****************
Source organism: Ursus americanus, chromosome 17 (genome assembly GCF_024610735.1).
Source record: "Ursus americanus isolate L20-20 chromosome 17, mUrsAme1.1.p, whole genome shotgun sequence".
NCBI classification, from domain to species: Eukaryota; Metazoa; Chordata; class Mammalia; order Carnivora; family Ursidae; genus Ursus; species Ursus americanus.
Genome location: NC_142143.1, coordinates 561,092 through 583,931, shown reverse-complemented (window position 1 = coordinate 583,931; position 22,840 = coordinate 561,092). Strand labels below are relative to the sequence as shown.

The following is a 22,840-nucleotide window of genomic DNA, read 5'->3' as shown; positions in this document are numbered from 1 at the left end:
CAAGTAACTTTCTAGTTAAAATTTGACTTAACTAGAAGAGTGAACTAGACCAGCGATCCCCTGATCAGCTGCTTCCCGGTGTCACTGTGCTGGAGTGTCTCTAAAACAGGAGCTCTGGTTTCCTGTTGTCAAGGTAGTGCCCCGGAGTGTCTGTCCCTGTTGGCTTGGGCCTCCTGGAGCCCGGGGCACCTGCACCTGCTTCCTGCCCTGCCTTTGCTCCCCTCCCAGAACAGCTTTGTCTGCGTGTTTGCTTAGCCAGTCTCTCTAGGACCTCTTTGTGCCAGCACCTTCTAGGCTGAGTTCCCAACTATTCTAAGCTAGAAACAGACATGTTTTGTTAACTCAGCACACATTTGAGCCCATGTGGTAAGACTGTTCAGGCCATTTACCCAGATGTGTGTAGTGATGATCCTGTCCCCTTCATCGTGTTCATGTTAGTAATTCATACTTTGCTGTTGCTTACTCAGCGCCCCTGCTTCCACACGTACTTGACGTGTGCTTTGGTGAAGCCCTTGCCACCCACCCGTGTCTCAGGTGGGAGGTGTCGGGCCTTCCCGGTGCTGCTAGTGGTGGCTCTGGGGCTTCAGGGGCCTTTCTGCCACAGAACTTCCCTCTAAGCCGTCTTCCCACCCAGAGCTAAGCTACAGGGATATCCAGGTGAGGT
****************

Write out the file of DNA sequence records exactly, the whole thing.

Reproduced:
Source organism: Ursus americanus, chromosome 17 (genome assembly GCF_024610735.1).
Source record: "Ursus americanus isolate L20-20 chromosome 17, mUrsAme1.1.p, whole genome shotgun sequence".
NCBI classification, from domain to species: Eukaryota; Metazoa; Chordata; class Mammalia; order Carnivora; family Ursidae; genus Ursus; species Ursus americanus.
Genome location: NC_142143.1, coordinates 561,092 through 583,931, shown reverse-complemented (window position 1 = coordinate 583,931; position 22,840 = coordinate 561,092). Strand labels below are relative to the sequence as shown.

The following is a 22,840-nucleotide window of genomic DNA, read 5'->3' as shown; positions in this document are numbered from 1 at the left end:
CAAGTAACTTTCTAGTTAAAATTTGACTTAACTAGAAGAGTGAACTAGACCAGCGATCCCCTGATCAGCTGCTTCCCGGTGTCACTGTGCTGGAGTGTCTCTAAAACAGGAGCTCTGGTTTCCTGTTGTCAAGGTAGTGCCCCGGAGTGTCTGTCCCTGTTGGCTTGGGCCTCCTGGAGCCCGGGGCACCTGCACCTGCTTCCTGCCCTGCCTTTGCTCCCCTCCCAGAACAGCTTTGTCTGCGTGTTTGCTTAGCCAGTCTCTCTAGGACCTCTTTGTGCCAGCACCTTCTAGGCTGAGTTCCCAACTATTCTAAGCTAGAAACAGACATGTTTTGTTAACTCAGCACACATTTGAGCCCATGTGGTAAGACTGTTCAGGCCATTTACCCAGATGTGTGTAGTGATGATCCTGTCCCCTTCATCGTGTTCATGTTAGTAATTCATACTTTGCTGTTGCTTACTCAGCGCCCCTGCTTCCACACGTACTTGACGTGTGCTTTGGTGAAGCCCTTGCCACCCACCCGTGTCTCAGGTGGGAGGTGTCGGGCCTTCCCGGTGCTGCTAGTGGTGGCTCTGGGGCTTCAGGGGCCTTTCTGCCACAGAACTTCCCTCTAAGCCGTCTTCCCACCCAGAGCTAAGCTACAGGGATATCCAGGTGAGGT